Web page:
At salute 2014, Hawk have announced Dropfleet Commander. And they did it in style, with a full 10mm scale strike carrier. According to Dave, this is only one of the smallest units in the new game. Also announced is that Andy Chambers (of Battlefleet Gothic fame) will be designing the game. To say I’m excited is no under-statement, and here’s why.
The first pillar is the talent :
Andy Chambers produced what is in my opinion one of the finest tabletop games ever made. While Battlefleet Gothic was never perfectly balanced, it was well balanced (until someone else wrote the rules for Necrons which ignore core mechanics without the penalties Eldar ships take). His ability to write good rules when given a free hand, is pretty well undisputed. His writing style is great, and most importantly his name being attached to a tabletop fleet project, is the closest thing you can get in this industry to a guarantee of success. And being based in Australia, if a game isn’t successful then no matter how good it is, I won’t buy it. Because there’s nothing like having a great game, but nobody to play it with!
Dave made his own miniatures company from scratch, and kicked off development in a pretty much new scale, with a fresh background, great design, and using a new material to boot. He did everything himself, and without a Kickstarter to help him on his way. I personally believe that Dave is a rising star in game design, and the best is yet to come!
Simon was Dave’s first hire, and brings with him not only first class customer service, but the kind of mind that loves to break rule sets for the fun of it. Obviously the success of DzC and related games in a competitive sense at least on part, sits on Simon’s shoulders, as well as Dave’s.
Lastly Patrice is the newest addition to the Hawk creative team. He’s going to be producing the stunning artwork and fluff for future hawk publications. And his work so far has been nothing short of amazing. The artwork for the newly mentioned Dropzone Expansion is fantastic!
The Next Pillar is the DzC setting itself:
DzC is much “harder” sci-fi than many other settings, but to an acceptable level. Now, it’s always quite a personal taste, but I find a lot of hard sci-fi annoying. I also find the laxity of some other design studios at times frustrating. Hawk are not the kind of outfit to produce a new APC that is supposed to be very fast, on a series of small treads rather than wheels. There’s a reason you only see those kind of small-tread systems on very big machines, and in snow etc. It’s nearly always better to produce a big track (assuming the vehicle isn’t super-long) or stay on wheels. Small treads are slow, wear out, are difficult to repair, are less manoeuvrable and break (or get thrown) easily at speed. Not to mention that small tracks reduce ground pressure by less, and don’t help manoeuvre as well on uneven surfaces. Several small tracks is pretty much a retrofit option for use in environments like snow/low traction… ahem.
Anyway, it’s sometimes helpful to at least have some idea of actual industrial design/engineering when designing things for a sci-fi setting. And so far, Dave hits the mark. The setting involves five races (so far) of varying technology levels (although I doubt we’ll see the Resistance in fleet commander) with very different ways of doing things, and this frees a game designer to introduce interesting mechanics.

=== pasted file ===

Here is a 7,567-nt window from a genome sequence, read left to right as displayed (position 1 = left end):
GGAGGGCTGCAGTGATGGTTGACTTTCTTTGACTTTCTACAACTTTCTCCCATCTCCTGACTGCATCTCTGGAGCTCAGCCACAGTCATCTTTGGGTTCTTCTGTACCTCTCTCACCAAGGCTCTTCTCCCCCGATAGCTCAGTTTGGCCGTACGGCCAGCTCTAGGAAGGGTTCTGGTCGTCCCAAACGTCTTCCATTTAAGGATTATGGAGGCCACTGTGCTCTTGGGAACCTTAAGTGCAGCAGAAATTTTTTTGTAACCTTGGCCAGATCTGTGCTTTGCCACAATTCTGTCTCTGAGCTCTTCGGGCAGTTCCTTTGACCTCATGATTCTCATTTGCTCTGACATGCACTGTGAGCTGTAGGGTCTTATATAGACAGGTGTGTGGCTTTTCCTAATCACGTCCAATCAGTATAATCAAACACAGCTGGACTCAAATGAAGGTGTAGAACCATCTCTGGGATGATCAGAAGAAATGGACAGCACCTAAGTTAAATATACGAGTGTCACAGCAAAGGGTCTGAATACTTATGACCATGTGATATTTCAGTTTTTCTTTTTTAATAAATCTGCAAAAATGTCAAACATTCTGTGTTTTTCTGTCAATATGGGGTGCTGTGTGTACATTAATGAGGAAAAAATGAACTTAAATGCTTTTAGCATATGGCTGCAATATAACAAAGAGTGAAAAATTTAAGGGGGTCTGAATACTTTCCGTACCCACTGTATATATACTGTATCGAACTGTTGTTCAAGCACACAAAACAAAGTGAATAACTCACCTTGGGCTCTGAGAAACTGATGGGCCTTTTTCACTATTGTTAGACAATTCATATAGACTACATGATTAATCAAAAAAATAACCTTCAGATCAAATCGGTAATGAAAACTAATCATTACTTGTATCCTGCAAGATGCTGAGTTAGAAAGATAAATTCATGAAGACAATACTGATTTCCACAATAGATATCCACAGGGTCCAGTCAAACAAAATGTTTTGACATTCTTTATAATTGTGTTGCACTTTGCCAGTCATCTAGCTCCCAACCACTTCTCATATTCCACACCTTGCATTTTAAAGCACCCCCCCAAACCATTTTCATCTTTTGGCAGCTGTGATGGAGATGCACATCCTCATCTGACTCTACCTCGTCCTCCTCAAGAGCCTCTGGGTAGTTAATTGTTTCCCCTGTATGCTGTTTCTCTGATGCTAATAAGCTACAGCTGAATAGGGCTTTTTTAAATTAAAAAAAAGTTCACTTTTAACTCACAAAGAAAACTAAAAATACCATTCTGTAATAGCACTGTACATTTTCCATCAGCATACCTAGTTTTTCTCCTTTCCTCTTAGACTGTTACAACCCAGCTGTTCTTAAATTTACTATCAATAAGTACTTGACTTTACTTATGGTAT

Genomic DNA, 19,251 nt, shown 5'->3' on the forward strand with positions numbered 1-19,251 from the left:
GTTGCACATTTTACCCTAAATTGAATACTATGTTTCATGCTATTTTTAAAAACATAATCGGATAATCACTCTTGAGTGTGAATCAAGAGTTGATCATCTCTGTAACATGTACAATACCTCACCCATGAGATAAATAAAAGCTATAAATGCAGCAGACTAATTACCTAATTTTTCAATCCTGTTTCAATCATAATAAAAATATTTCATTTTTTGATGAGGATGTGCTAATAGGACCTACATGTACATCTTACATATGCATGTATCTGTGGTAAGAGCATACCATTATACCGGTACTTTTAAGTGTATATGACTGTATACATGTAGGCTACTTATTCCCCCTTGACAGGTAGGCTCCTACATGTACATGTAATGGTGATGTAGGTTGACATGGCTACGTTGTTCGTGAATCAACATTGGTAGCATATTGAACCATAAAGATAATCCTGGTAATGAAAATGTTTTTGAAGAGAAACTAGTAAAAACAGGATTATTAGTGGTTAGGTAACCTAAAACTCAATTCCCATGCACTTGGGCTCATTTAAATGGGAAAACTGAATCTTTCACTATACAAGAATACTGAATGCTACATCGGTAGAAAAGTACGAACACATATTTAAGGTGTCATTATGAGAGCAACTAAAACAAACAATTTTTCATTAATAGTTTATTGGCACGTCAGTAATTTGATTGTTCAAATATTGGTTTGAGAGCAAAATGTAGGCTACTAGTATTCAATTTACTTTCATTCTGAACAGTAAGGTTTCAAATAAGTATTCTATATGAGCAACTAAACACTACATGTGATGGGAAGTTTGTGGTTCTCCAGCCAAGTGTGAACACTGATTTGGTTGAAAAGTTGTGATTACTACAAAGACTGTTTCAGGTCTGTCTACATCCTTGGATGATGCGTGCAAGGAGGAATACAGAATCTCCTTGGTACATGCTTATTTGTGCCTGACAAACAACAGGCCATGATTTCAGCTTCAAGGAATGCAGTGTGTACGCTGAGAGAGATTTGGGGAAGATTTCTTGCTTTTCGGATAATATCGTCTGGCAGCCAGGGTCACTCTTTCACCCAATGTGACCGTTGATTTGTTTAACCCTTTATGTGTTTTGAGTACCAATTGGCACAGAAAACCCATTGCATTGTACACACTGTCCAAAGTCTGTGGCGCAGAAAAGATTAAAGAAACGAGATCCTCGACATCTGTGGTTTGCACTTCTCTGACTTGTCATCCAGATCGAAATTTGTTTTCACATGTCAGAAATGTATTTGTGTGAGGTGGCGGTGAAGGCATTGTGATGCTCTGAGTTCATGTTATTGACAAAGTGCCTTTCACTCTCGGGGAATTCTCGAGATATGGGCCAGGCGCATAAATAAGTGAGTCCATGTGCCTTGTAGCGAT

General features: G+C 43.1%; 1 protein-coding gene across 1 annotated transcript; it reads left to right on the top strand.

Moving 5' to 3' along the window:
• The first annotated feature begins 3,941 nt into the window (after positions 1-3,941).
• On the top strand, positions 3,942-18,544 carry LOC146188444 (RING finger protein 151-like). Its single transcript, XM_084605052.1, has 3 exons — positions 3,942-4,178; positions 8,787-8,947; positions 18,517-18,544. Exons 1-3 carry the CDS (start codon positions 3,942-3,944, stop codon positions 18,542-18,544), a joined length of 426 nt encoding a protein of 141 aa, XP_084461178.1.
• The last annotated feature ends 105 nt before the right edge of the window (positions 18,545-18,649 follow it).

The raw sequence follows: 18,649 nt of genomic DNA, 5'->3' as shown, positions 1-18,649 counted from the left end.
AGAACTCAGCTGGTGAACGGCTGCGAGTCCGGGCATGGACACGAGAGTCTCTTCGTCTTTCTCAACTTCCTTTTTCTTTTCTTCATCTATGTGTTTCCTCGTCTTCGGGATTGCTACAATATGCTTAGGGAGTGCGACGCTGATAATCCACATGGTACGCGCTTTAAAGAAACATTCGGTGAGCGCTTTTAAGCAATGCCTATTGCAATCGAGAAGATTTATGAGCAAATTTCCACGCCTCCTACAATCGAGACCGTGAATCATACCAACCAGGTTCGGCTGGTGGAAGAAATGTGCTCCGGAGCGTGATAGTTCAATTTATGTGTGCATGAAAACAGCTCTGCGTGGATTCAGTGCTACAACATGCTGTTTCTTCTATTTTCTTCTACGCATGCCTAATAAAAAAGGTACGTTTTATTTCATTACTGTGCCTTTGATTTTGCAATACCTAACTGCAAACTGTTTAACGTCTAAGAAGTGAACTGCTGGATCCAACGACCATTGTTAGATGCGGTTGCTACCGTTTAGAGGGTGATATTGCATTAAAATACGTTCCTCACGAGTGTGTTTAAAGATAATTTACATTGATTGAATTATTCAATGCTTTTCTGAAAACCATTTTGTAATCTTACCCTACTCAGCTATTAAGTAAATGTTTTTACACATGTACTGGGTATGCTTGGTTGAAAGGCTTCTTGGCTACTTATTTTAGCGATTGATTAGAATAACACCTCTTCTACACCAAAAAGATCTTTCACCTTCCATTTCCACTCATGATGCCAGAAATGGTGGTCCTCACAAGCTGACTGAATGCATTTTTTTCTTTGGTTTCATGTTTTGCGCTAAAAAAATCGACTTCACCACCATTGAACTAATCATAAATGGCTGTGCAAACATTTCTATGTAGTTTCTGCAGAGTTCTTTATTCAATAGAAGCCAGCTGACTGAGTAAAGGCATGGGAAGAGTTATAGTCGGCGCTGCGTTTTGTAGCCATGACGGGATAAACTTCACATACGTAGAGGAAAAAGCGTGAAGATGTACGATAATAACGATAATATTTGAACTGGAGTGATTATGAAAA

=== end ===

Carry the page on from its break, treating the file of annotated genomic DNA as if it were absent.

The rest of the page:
The Last Pillar is the technology:
- Their resin and plastic kits are amazing
- Hawk actively engage their players
- Release rules updates
- Pre-release experimental rules
- Are transparent about their future balance intentions
- Don’t seem to “over-correct”
- If anyone can run a successful online campaign, it’s going to be Hawk (Plus AC was the one who was involved in rolling the Eye Of Terror campaign out)
- Hawk widgets FTW (imagine how many flight stands I’ve had to fix with 6000pts of BFG)
This model looks amazing, of course it’s lacking detail, being much more about asserting an overall style and scale, than about final design with full detail. From the look of it, it’s sports several “orbital defense lasers”, which I’m imagining would be a somewhere between a “light” armament and point defenses. On it’s dorsal surface, it appears to have some kind of large kinetic gun, possibly a fleet rail-gun. This vehicle is described as being the largest vessel capable of entering the atmosphere for the UCM, which possibly means that this is a very light carrier with a very specific role (pretty much a mission ship). Being atmospheric capable weight will be a MASSIVE issue, so it’s likely to be relatively light in armour and armament vs pure spacefaring vessels. I imagine whatever armour or protection it would have, would be focused on it’s ground-facing surfaces. I imagine these would work by swooping “through” the atmosphere, as the energy involved in taking one of these things (540M-ish long) from the ground to the air would be massive, let alone the stress on the structure.
Check out the hawk newsletter here for information on the new DzC expansion (Reconquest), a photo of a Resistance battle tank (looking very modern-soviet in design – lovely!), the release of scenery packs, 30mm prints (for painting and collecting I imagine) of DzC units, and more information on the Avenger.